Health Insurance Reform and Drug Industry Influence
One cannot talk about health insurance reform without wondering how broad the drug industry’s role and scope of influence is and will be. One indication is the go-ahead the pharmaceutical lobbyists got this week to spend up to $150 million on television ads that support President Obama’s plan. Consumers can expect to begin seeing the health insurance reform commercials during the month of August.
This announcement comes after the drug makers and White House players came to some agreement in June behind partially closed doors. What Americans were told about the meetings is that the drug industry will contribute $80 billion over a decade to the cost of the health insurance reform. Period, no more money, no more details. And all this after the Obama White House had stated early on that it wanted to keep lobbyists at a distance.
The sound of the pro-Obama plan commercials may be drowned out by the angry and vocal protests taking place at town hall meetings across the nation. Apparently many Americans are not pleased with the lack of coherent answers, the misinformation, and the artful dodging they say they have encountered from some of their representatives when they ask questions about the future of health insurance in this country.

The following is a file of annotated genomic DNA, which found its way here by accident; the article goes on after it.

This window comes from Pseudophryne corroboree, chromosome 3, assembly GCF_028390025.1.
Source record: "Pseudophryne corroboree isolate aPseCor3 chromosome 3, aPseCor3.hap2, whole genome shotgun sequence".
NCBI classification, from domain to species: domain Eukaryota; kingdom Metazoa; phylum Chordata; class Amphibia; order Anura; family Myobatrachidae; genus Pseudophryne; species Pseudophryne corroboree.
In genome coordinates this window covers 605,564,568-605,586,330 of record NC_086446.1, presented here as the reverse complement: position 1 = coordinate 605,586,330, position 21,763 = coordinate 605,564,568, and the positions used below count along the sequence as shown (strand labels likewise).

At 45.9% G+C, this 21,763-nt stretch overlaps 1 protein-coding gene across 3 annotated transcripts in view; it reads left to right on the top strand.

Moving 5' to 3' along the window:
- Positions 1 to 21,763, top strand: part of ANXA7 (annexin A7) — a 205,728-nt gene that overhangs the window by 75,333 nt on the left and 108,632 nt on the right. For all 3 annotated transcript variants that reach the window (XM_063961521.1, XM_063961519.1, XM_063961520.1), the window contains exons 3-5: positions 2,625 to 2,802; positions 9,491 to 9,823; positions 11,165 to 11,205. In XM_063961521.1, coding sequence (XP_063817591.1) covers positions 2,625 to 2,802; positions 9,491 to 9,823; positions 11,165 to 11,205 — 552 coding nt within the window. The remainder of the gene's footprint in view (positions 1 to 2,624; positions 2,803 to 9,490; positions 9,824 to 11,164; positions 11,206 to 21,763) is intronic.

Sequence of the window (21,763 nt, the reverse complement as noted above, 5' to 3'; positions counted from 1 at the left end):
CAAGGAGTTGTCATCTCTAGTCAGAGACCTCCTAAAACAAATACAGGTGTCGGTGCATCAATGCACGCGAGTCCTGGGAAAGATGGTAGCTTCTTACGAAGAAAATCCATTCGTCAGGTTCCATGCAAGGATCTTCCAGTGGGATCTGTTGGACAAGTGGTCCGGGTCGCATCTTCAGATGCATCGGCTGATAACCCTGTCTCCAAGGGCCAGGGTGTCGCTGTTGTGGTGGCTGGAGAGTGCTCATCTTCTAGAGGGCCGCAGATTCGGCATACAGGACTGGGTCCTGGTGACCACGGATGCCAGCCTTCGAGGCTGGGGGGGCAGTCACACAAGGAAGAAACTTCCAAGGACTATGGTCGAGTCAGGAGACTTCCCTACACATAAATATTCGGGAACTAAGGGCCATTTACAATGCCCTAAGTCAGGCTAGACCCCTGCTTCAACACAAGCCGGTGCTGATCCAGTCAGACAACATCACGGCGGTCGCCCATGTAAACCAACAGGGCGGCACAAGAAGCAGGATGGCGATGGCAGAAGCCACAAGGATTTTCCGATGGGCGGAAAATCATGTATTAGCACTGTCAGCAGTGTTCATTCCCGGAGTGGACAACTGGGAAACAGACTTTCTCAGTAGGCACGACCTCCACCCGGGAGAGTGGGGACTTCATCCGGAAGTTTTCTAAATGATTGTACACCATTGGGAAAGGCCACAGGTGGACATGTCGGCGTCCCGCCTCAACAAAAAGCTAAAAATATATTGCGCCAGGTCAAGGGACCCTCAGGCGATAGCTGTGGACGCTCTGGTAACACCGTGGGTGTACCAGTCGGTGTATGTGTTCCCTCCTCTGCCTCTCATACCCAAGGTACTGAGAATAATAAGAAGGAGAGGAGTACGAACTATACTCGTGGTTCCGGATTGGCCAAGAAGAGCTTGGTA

How many Americans oppose the proposed health insurance reform? According to a CNN/Opinion Research Corporation survey released on August 5, 2009, fifty percent of those questions say they support the president’s plan, and 45 percent are opposed. Younger people are more likely to support the Obama plan while a majority of people older than 50 oppose it.
Yet only one-third of Americans believe Obama’s health insurance reform proposals will provide any help to their families. Another 44 percent say they will not benefit personally but that it will help other families. Twenty percent say the plan will not help anyone.
While Americans are fighting to understand the health insurance reform package, which has yet to be put together and wrapped, another deal will be sealed next week. Top officials of the Pharmaceutical Research and Manufacturers of America, the drug industry’s trade group, will determine the final budget for the television ads.
The proposed $150 million is not the only money the drug industry has thrown into the health insurance reform kitty. It has already contributed an untold amount through advocacy groups such as Families USA and Healthy Economies Now, and also spent an additional $1 million on ads under its own name.
Americans can expect to see some new commercials on the tube over the next few weeks. Opponents of the health insurance reform plan likely do not have nearly the same amount of money to mount a viable counterattack, so things will appear to be one-sided. Of course, there is always the mute button.
CNN Poll, 8/5/09
New York Times, 8/5/09 and 8/8/09